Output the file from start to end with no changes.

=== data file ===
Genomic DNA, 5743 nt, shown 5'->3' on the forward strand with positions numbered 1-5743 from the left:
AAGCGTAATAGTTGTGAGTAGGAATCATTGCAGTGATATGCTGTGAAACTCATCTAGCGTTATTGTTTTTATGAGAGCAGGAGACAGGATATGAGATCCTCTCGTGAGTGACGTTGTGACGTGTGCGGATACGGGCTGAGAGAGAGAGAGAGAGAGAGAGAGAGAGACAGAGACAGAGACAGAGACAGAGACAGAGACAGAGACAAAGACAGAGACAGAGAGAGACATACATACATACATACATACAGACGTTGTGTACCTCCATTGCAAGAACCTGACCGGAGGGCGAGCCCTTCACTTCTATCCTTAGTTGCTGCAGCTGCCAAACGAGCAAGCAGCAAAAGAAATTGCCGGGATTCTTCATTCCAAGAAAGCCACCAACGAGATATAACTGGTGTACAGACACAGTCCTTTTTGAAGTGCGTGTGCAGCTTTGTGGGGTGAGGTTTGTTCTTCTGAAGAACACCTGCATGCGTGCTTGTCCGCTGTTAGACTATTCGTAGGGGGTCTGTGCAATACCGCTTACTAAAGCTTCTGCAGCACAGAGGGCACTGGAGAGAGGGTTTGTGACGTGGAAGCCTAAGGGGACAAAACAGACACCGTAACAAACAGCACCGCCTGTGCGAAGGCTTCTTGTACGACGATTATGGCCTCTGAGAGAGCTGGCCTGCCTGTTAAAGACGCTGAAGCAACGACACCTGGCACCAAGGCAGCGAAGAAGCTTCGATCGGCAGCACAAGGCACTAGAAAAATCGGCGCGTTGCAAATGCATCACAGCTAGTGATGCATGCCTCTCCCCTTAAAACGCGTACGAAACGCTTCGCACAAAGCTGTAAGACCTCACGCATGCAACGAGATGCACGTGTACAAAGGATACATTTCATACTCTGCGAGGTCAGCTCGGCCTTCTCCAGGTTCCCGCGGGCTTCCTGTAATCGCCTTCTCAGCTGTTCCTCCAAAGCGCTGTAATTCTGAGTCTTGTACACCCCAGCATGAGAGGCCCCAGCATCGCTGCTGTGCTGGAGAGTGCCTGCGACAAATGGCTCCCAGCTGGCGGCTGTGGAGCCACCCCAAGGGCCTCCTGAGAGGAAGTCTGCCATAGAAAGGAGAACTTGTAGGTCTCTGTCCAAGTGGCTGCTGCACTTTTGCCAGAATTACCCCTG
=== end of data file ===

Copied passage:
Genomic DNA, 5743 nt, shown 5'->3' on the forward strand with positions numbered 1-5743 from the left:
AAGCGTAATAGTTGTGAGTAGGAATCATTGCAGTGATATGCTGTGAAACTCATCTAGCGTTATTGTTTTTATGAGAGCAGGAGACAGGATATGAGATCCTCTCGTGAGTGACGTTGTGACGTGTGCGGATACGGGCTGAGAGAGAGAGAGAGAGAGAGAGAGAGAGACAGAGACAGAGACAGAGACAGAGACAGAGACAGAGACAAAGACAGAGACAGAGAGAGACATACATACATACATACATACAGACGTTGTGTACCTCCATTGCAAGAACCTGACCGGAGGGCGAGCCCTTCACTTCTATCCTTAGTTGCTGCAGCTGCCAAACGAGCAAGCAGCAAAAGAAATTGCCGGGATTCTTCATTCCAAGAAAGCCACCAACGAGATATAACTGGTGTACAGACACAGTCCTTTTTGAAGTGCGTGTGCAGCTTTGTGGGGTGAGGTTTGTTCTTCTGAAGAACACCTGCATGCGTGCTTGTCCGCTGTTAGACTATTCGTAGGGGGTCTGTGCAATACCGCTTACTAAAGCTTCTGCAGCACAGAGGGCACTGGAGAGAGGGTTTGTGACGTGGAAGCCTAAGGGGACAAAACAGACACCGTAACAAACAGCACCGCCTGTGCGAAGGCTTCTTGTACGACGATTATGGCCTCTGAGAGAGCTGGCCTGCCTGTTAAAGACGCTGAAGCAACGACACCTGGCACCAAGGCAGCGAAGAAGCTTCGATCGGCAGCACAAGGCACTAGAAAAATCGGCGCGTTGCAAATGCATCACAGCTAGTGATGCATGCCTCTCCCCTTAAAACGCGTACGAAACGCTTCGCACAAAGCTGTAAGACCTCACGCATGCAACGAGATGCACGTGTACAAAGGATACATTTCATACTCTGCGAGGTCAGCTCGGCCTTCTCCAGGTTCCCGCGGGCTTCCTGTAATCGCCTTCTCAGCTGTTCCTCCAAAGCGCTGTAATTCTGAGTCTTGTACACCCCAGCATGAGAGGCCCCAGCATCGCTGCTGTGCTGGAGAGTGCCTGCGACAAATGGCTCCCAGCTGGCGGCTGTGGAGCCACCCCAAGGGCCTCCTGAGAGGAAGTCTGCCATAGAAAGGAGAACTTGTAGGTCTCTGTCCAAGTGGCTGCTGCACTTTTGCCAGAATTACCCCTG